China’s transition from a “quiet achiever” to an “assertive player” in the global arena is also likely to be reflected by its changing approach in international communication and soft-power construction. In his Party Congress speech, Xi called his comrades to build “stronger confidence” in the Chinese culture. He also said clearly that China will “enhance its cultural soft power” through presenting “a true, multi-dimensional, and panoramic view of China.” That is to say, China will not be shy about telling its stories to an international audience, and it is determined to tell these stories in effective ways.

Xi made it clear that China will prompt “the building a community with a shared future to mankind,” also known as a “community of common destiny.” This new strategy for China’s foreign policies aims at pursuing “open, innovative, and inclusive development that benefits everyone.” Of course, this does not mean the Chinese Communist Party will compromise on what it considers key national interests. For example, Xi set a strong tone on the Taiwan issue, stating that the CCP has “the resolve, the confidence, and the ability to defeat separatist attempts for ‘Taiwan independence’ in any form.” This part of the speech attracted much applause from the Congress delegates. Indeed, as many China watchers have pointed out, a considerable amount of people in China believe that the Communist Party will lose its legitimacy to rule China if it loses Taiwan.

The message that Xi sent through his speech indicates that the Chinese leadership is ready to look beyond the regions and issues that are immediately related to their country, to move their country “closer to the center stage” of the world, and to lead their country to “make greater contributions to mankind.” By stating that “no country can alone address the many challenges facing mankind and no country can afford to retreat into self-isolation,” Xi also sets a clear, albeit in explicit, contrast to Donald Trump’s isolationism, portraying China as a responsible power that committed itself to major global affairs including peace, development and climate change.

If the blueprints outlined by Xi in the last few days are to be faithfully implemented, the world will be expected to see a fundamental switch in China’s diplomacy and foreign policies in the next few years. Under the leadership of the new Central Committee of the CCP, with Xi at the top, China is likely to transfer itself from a quiet achiever into an outward-looking, proactive, and probably rather assertive player that is not shy about telling the world what it sees as more appropriate and justifiable international order.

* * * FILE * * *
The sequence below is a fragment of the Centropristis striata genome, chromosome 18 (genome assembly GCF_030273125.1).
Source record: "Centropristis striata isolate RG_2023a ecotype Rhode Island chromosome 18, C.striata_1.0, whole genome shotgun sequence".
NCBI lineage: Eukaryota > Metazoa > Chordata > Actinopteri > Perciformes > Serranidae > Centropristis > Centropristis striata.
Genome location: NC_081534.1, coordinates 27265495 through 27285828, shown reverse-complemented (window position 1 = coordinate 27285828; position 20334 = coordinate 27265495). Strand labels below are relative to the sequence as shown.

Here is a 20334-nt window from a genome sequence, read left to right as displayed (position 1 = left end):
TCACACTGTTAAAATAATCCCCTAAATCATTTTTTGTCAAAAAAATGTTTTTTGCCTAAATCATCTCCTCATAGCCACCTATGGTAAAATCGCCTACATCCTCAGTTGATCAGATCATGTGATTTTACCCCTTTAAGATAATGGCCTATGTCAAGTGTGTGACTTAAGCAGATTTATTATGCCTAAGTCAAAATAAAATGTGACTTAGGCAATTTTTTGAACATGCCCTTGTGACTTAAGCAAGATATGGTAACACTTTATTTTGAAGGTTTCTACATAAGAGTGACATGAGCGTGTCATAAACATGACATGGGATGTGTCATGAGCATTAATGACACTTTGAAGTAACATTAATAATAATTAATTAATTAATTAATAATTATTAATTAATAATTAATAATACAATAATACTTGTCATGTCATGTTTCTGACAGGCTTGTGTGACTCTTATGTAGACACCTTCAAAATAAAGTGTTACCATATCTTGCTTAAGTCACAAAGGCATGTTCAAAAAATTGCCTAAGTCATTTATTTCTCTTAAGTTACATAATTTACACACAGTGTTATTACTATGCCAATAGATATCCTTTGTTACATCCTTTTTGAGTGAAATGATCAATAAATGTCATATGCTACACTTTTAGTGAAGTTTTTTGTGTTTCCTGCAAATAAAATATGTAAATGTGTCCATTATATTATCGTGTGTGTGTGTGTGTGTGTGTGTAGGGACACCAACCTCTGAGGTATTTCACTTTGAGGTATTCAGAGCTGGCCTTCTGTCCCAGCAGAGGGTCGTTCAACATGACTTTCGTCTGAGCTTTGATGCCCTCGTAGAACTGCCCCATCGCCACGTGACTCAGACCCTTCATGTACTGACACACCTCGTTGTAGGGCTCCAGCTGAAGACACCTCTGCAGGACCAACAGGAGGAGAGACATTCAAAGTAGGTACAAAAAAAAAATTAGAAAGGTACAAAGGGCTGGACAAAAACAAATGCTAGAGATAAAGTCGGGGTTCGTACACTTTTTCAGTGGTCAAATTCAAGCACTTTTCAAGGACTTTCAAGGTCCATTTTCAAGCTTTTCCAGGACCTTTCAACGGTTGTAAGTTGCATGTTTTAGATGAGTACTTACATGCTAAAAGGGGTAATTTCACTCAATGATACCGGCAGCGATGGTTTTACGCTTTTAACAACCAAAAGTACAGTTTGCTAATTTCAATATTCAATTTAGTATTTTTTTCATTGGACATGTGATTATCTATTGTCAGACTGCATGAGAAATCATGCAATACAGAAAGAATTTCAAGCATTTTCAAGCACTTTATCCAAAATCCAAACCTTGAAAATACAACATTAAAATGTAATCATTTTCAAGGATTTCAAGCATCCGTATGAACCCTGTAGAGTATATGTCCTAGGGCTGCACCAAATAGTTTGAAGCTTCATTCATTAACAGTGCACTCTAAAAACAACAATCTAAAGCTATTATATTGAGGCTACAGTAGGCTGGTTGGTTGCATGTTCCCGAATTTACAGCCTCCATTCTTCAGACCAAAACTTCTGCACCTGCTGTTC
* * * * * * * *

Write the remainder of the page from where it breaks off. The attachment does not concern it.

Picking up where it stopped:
China adopted such a strategy once before, under Mao Zedong’s leadership between the 1950s and 1970s, intending to make itself the leader of the “third world” outside United States, the Soviet Union, and their allies. At that time, China offered enormous international aid to its followers and launched extensive propaganda wars, but the world was predominately shaped by the bilateral relations between the two superpowers. However, the game in the global arena has changed fundamentally between then and now. As China already emerged as the world’s Number Two in many aspects, the shift in its style, attitude, and behavior in global affairs is likely to have a profound impact on the international order in the years to come.

Yu Tao is a lecturer in Chinese Studies in the University of Western Australia (UWA), where he teaches contemporary Chinese society and language, and coordinates the Chinese Studies major.

 

China’s Xi Jinping–The World’s Most Powerful Man


October 17, 2017

THE ECONOMIST

China’s Xi Jinping–The World’s Most Powerful Man

Xi Jinping has more clout than Donald Trump. The world should be wary

Do not expect Mr Xi to change China, or the world, for the better

Print edition | Leaders

Oct 14th 2017

One-man rule is ultimately a recipe for instability in China, as it has been in the past—think of Mao and his Cultural Revolution. It is also a recipe for arbitrary behaviour abroad, which is especially worrying at a time when Mr Trump’s America is pulling back and creating a power vacuum. The world does not want an isolationist United States or a dictatorship in China. Alas, it may get both.

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Two Giants of Asia–Xi and Modi–Friends or Foes

AMERICAN Presidents have a habit of describing their Chinese counterparts in terms of awe. A fawning Richard Nixon said to Mao Zedong that the chairman’s writings had “changed the world”. To Jimmy Carter, Deng Xiaoping was a string of flattering adjectives: “smart, tough, intelligent, frank, courageous, personable, self-assured, friendly”. Bill Clinton described China’s then president, Jiang Zemin, as a “visionary” and “a man of extraordinary intellect”. Donald Trump is no less wowed. The Washington Post quotes him as saying that China’s current leader, Xi Jinping, is “probably the most powerful” China has had in a century.

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Mr Trump may be right. And were it not political suicide for an American president to say so, he might plausibly have added: “Xi Jinping is the world’s most powerful leader.” To be sure, China’s economy is still second in size to America’s and its army, though rapidly gaining muscle, pales in comparison. But economic heft and military hardware are not everything. The leader of the free world has a narrow, transactional approach to foreigners and seems unable to enact his agenda at home. The United States is still the world’s most powerful country, but its leader is weaker at home and less effective abroad than any of his recent predecessors, not least because he scorns the values and alliances that underpin American influence.